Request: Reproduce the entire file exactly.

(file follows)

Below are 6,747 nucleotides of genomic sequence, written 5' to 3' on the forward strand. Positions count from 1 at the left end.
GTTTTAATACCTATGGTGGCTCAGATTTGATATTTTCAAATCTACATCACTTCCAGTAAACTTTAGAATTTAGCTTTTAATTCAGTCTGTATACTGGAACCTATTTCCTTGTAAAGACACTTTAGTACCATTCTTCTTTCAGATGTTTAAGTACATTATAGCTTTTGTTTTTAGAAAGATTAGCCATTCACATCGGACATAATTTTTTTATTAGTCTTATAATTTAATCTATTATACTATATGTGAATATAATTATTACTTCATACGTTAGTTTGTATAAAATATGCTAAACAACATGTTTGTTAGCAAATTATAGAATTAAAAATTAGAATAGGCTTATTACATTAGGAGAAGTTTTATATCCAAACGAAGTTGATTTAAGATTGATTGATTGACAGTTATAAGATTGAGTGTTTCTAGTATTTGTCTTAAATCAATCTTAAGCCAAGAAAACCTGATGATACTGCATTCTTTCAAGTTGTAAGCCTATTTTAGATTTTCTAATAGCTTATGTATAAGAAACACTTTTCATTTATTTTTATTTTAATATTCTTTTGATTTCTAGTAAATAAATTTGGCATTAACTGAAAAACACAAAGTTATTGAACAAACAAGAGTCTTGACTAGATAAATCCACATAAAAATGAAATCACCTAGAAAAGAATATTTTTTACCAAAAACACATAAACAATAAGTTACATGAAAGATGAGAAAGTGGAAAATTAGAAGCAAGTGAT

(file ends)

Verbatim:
Below are 6,747 nucleotides of genomic sequence, written 5' to 3' on the forward strand. Positions count from 1 at the left end.
GTTTTAATACCTATGGTGGCTCAGATTTGATATTTTCAAATCTACATCACTTCCAGTAAACTTTAGAATTTAGCTTTTAATTCAGTCTGTATACTGGAACCTATTTCCTTGTAAAGACACTTTAGTACCATTCTTCTTTCAGATGTTTAAGTACATTATAGCTTTTGTTTTTAGAAAGATTAGCCATTCACATCGGACATAATTTTTTTATTAGTCTTATAATTTAATCTATTATACTATATGTGAATATAATTATTACTTCATACGTTAGTTTGTATAAAATATGCTAAACAACATGTTTGTTAGCAAATTATAGAATTAAAAATTAGAATAGGCTTATTACATTAGGAGAAGTTTTATATCCAAACGAAGTTGATTTAAGATTGATTGATTGACAGTTATAAGATTGAGTGTTTCTAGTATTTGTCTTAAATCAATCTTAAGCCAAGAAAACCTGATGATACTGCATTCTTTCAAGTTGTAAGCCTATTTTAGATTTTCTAATAGCTTATGTATAAGAAACACTTTTCATTTATTTTTATTTTAATATTCTTTTGATTTCTAGTAAATAAATTTGGCATTAACTGAAAAACACAAAGTTATTGAACAAACAAGAGTCTTGACTAGATAAATCCACATAAAAATGAAATCACCTAGAAAAGAATATTTTTTACCAAAAACACATAAACAATAAGTTACATGAAAGATGAGAAAGTGGAAAATTAGAAGCAAGTGAT